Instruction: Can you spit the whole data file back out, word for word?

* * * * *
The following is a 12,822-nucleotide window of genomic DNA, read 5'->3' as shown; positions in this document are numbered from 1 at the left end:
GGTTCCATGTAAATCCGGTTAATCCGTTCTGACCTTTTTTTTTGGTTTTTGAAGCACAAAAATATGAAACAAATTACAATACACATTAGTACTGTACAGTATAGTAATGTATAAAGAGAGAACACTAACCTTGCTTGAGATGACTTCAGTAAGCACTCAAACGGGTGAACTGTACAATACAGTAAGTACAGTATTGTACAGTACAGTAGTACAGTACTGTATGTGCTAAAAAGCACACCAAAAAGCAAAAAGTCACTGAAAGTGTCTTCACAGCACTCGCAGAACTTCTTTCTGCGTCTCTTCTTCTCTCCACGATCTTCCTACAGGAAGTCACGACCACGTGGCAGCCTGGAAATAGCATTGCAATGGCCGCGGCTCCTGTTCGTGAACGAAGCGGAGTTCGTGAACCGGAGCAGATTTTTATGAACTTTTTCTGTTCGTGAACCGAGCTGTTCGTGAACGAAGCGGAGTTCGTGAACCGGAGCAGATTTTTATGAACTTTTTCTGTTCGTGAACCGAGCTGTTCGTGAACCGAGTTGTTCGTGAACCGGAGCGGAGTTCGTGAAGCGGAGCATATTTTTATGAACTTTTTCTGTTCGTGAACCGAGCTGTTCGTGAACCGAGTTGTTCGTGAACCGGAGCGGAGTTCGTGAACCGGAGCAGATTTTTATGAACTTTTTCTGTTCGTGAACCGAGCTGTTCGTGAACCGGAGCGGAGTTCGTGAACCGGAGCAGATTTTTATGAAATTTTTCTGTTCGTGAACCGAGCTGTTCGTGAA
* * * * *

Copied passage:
The following is a 12,822-nucleotide window of genomic DNA, read 5'->3' as shown; positions in this document are numbered from 1 at the left end:
GGTTCCATGTAAATCCGGTTAATCCGTTCTGACCTTTTTTTTTGGTTTTTGAAGCACAAAAATATGAAACAAATTACAATACACATTAGTACTGTACAGTATAGTAATGTATAAAGAGAGAACACTAACCTTGCTTGAGATGACTTCAGTAAGCACTCAAACGGGTGAACTGTACAATACAGTAAGTACAGTATTGTACAGTACAGTAGTACAGTACTGTATGTGCTAAAAAGCACACCAAAAAGCAAAAAGTCACTGAAAGTGTCTTCACAGCACTCGCAGAACTTCTTTCTGCGTCTCTTCTTCTCTCCACGATCTTCCTACAGGAAGTCACGACCACGTGGCAGCCTGGAAATAGCATTGCAATGGCCGCGGCTCCTGTTCGTGAACGAAGCGGAGTTCGTGAACCGGAGCAGATTTTTATGAACTTTTTCTGTTCGTGAACCGAGCTGTTCGTGAACGAAGCGGAGTTCGTGAACCGGAGCAGATTTTTATGAACTTTTTCTGTTCGTGAACCGAGCTGTTCGTGAACCGAGTTGTTCGTGAACCGGAGCGGAGTTCGTGAAGCGGAGCATATTTTTATGAACTTTTTCTGTTCGTGAACCGAGCTGTTCGTGAACCGAGTTGTTCGTGAACCGGAGCGGAGTTCGTGAACCGGAGCAGATTTTTATGAACTTTTTCTGTTCGTGAACCGAGCTGTTCGTGAACCGGAGCGGAGTTCGTGAACCGGAGCAGATTTTTATGAAATTTTTCTGTTCGTGAACCGAGCTGTTCGTGAA